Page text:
Telstra Desires get Gingerbread … sans HTC Sense


blog We’re not sure if this is good news for Telstra customers who own one of the original HTC Desire handsets or not. It appears everyone concerned has finally tired of trying to get HTC’s custom Sense interface to work with the latest version 2.3 (Gingerbread) of Google’s Android platform when running on the HTC Desire. The solution? Just cut it out. Engadget and Ausdroid highlight this revealing snippet of information on Telstra’s software updates page:

“Due to the increased memory requirements of the ‘Gingerbread’ update, new software that does not include HTC’s Sense UI is being prepared.”

We’re not sure to what extent HTC is involved in the chop or how it feels about this … but it is a bit of a bittersweet pill for Telstra Desire owners to swallow, given that the Sense interface makes up much of the glitz, glamour and usability of the Taiwanese giant’s Android phones. On the other hand, Desire owners had to wait a long time to get Android 2.2 (Froyo) in the first place, and to not have Gingerbread — when your phone’s only a year old and every other new smartphone is running the new Android hotness — is a bit of a drag.

Image credit: Johan Larsson, Creative Commons


    • As soon as I read this I decided to take the plunge and install cyanogen mod 7 on my HTC Desire. Why wait until August for Telstra’s OTA update when you’re basically getting vanilla Android anyway?

      I’m already loving the extra space for apps now that Telstra’s bloatware is gone. The UI also feels a lot more responsive and while it’s early days battery life seems to be improved.

  1. Personally, it’s just what I want. I haven’t been bothered to root the phone, but was just on the cusp of having to take the plunge. And now I don’t have to.

    • Exactly! I would have thought this is exactly what owners wanted. Stock Gingerbread is a way faster and and superior OS than Froyo plus an HTC skin, which while some find pretty, really does nothing to enhance the phone beyond HTC’s tired old live wallpapers and widgets.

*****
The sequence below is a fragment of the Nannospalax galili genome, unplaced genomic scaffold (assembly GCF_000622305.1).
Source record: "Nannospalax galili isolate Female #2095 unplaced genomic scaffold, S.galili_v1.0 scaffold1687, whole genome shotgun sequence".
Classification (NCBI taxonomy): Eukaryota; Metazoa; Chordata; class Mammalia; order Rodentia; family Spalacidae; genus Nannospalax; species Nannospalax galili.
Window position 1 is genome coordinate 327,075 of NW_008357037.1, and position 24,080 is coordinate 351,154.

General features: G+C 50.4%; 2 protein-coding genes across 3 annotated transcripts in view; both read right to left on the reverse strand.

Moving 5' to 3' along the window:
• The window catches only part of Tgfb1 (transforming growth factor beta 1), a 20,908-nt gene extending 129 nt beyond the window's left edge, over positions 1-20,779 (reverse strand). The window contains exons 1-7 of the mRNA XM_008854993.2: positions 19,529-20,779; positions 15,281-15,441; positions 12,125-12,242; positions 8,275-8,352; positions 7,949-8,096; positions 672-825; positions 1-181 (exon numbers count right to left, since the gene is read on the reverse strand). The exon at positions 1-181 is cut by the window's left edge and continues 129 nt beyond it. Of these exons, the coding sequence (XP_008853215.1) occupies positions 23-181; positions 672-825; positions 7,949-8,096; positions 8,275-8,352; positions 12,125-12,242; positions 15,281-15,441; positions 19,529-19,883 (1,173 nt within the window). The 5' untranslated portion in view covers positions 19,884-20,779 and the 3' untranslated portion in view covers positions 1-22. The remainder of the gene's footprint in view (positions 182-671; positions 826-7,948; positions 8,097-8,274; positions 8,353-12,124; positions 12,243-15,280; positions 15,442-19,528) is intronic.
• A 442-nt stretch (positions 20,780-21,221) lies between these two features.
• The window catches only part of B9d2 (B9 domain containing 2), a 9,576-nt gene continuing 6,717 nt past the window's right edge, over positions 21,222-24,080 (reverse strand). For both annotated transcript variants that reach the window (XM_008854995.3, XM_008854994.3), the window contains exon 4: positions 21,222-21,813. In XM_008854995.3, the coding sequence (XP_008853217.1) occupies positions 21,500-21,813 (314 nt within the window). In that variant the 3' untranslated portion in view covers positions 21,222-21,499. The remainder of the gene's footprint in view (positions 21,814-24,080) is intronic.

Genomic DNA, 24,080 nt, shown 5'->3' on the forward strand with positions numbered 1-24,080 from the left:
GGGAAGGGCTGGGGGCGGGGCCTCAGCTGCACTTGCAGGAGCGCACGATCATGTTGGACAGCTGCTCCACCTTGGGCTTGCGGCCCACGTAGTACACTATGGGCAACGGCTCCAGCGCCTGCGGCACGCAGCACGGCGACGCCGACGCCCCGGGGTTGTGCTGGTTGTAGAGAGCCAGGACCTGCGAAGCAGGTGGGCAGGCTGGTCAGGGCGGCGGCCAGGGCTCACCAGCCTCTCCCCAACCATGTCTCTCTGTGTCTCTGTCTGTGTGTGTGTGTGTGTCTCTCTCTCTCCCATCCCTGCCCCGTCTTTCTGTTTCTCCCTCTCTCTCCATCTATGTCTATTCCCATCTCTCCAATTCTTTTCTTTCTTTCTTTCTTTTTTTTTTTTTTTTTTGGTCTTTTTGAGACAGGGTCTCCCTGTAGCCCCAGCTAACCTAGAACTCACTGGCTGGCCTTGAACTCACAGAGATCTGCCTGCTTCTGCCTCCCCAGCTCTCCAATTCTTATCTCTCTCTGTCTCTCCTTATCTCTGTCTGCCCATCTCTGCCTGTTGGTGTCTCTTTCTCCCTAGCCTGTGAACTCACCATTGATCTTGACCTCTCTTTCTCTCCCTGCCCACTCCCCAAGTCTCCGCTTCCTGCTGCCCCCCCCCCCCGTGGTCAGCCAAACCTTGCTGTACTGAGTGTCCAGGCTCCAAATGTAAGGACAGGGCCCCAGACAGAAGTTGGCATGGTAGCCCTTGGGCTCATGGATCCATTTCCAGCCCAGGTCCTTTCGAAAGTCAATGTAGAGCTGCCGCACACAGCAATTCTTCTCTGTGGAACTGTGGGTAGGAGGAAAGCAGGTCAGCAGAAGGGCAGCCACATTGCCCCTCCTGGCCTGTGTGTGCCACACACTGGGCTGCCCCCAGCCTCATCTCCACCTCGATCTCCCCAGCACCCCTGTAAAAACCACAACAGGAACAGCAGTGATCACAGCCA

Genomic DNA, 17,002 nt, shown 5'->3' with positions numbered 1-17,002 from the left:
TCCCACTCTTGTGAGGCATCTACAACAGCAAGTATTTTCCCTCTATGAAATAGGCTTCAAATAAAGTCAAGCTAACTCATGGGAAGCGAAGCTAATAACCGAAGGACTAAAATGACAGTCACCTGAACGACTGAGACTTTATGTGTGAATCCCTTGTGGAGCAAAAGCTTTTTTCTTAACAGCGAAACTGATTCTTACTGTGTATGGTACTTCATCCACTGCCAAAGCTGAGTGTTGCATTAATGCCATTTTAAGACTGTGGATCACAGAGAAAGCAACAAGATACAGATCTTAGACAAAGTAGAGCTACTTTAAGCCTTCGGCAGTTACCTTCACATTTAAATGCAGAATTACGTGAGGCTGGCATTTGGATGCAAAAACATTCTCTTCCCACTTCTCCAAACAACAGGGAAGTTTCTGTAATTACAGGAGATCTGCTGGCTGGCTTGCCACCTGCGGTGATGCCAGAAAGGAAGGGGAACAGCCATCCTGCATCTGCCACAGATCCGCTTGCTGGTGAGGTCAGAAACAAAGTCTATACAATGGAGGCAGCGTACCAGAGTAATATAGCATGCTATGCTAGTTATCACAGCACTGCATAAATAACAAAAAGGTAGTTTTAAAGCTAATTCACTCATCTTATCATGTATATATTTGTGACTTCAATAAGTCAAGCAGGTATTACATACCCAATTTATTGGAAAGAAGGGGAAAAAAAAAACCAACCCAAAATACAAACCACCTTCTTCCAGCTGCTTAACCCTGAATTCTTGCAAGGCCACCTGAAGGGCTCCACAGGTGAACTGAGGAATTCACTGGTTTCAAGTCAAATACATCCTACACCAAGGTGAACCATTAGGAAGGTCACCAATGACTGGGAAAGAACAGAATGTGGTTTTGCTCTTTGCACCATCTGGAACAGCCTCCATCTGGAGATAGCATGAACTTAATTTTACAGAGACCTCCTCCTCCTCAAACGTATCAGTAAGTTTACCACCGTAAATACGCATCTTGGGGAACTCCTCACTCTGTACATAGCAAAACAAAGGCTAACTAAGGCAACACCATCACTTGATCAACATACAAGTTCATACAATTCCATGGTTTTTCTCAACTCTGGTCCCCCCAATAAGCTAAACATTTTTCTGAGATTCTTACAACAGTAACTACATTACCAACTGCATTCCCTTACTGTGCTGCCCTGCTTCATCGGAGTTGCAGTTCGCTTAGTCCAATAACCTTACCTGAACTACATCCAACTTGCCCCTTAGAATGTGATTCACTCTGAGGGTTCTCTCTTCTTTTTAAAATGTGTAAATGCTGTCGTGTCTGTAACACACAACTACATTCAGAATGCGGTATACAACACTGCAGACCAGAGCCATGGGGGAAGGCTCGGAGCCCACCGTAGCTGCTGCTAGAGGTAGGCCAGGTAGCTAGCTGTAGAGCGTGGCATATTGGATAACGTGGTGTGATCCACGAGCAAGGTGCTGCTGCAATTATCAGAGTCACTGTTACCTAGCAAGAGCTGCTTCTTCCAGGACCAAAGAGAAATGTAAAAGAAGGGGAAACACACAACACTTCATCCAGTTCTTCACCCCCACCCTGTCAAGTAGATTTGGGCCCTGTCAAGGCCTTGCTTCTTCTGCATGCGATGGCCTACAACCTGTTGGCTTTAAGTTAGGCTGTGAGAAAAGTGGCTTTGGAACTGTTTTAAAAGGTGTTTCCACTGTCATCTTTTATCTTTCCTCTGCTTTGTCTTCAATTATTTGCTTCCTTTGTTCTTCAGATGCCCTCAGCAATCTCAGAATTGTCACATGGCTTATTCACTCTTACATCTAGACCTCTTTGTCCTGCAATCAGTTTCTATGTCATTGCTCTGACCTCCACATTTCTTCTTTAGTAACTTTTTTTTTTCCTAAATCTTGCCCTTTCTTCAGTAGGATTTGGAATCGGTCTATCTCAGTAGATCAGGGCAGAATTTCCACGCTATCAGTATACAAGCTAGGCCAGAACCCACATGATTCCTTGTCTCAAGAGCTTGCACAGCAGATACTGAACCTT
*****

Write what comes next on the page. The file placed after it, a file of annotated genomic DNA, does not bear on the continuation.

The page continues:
Given all the improvements gingerbread brings and the fact that its clear the Deisire doesn’t have enough ram for both, this is definitely the best solution.

  2. People keep talking about “memory” requirements.

    I’I think this actually refers to internal storage rather than RAM. The Desire only has about 500 MB of internal storage, and about 250 MB of that is taken up by the OS and Sense, which is why Desire owners get the Low Storage notification on a regular basis.

    I rooted my phone and repartitioned using AlphaRev N1Table. Doing this adds an extra 50-100 MB for apps.

  3. Of course, RAM might be an issue too, just saying the amount of internal storage is pretty low, and lots of people use the term “memory” loosely.

  4. There seems to be a very vocal anti-Sense mob, but I kind of like it and am disappointed that they haven’t been able to get it working on Gingerbread. Stripping it away makes the phone just another generic Android device, which is fine and all but not what we were sold.

    That said, given we aren’t going to get Sense-on-Gingerbread I’ve gone the CM7 route. I’d rather have Sense, but there are enough little bits in 2.3.4 to make the switch worthwhile — at least until upgrade time.

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